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Covering RH Law gaps

Reproductive health rights advocates urged the Philippines to sustain the gains of the reproductive health law which was signed into law by late President Benigno Aquino III in 2012 and still has gaps as far as implementation is concerned.

“A decade after its enactment, it is everybody’s task to sustain the gains and maintain the momentum of the RH law,” said Leila Saiji Joudane, country representative of the United Nations Population Fund Philippines.

“We need to address gaps in policy and implementation and guarantee that the benefits of the law reach especially the most vulnerable women and girls in the country,” she added.

Citing data from the National Demographic and Health Survey 2022, the Philippine Legislator’s Committee on Population and Development Foundation, Inc. said the modern contraceptive prevalence rose to 41.8 percent in 2022 from 40.4 percent in 2017. Total fertility rate decreased to 1.9 children per woman in 2022 from 2.7 in 2017, while the unmet need for family planning also declined to 12 percent from 17 percent in 2017.

“Despite these significant gains, several essential gaps remain, including barriers to minors’ access to modern contraceptives and the absence of comprehensive sexuality education,” said Romeo Dongeto, executive director of PLCPD.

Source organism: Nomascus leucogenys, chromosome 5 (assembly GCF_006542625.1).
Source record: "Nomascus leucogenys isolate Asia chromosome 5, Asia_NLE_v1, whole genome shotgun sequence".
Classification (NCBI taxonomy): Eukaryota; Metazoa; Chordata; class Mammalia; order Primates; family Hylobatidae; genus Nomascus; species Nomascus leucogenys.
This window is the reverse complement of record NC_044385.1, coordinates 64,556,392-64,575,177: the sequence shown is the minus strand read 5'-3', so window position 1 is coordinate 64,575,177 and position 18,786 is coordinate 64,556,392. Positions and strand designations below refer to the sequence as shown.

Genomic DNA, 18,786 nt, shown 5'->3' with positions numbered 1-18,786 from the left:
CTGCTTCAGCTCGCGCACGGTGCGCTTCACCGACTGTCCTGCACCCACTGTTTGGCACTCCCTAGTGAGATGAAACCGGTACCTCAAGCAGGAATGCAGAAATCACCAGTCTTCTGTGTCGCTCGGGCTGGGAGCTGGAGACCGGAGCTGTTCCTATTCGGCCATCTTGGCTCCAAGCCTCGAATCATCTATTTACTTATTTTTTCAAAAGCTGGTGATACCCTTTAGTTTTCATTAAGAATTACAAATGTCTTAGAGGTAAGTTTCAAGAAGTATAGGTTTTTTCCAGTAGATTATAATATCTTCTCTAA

Other challenges to the full implementation of the RH law include budget, and the integration and streamlining of RH activities into a comprehensive set of services that local government units can adopt.

As with most of our laws that are well meaning but ultimately fall prey to poor implementation, the RH law needs to be followed up every now and then by advocates who are there to ensure that government continues to deliver on its promises to its people when those pieces of legislation were passed with the best of intentions. This is normal in the Philippines and that is probably why we need advocates to push for the proper implementation of laws and policies. Hopefully, if they push hard enough, those changes can become a normal part of governance and achieve the intended result of the law when it was made in the first place.*

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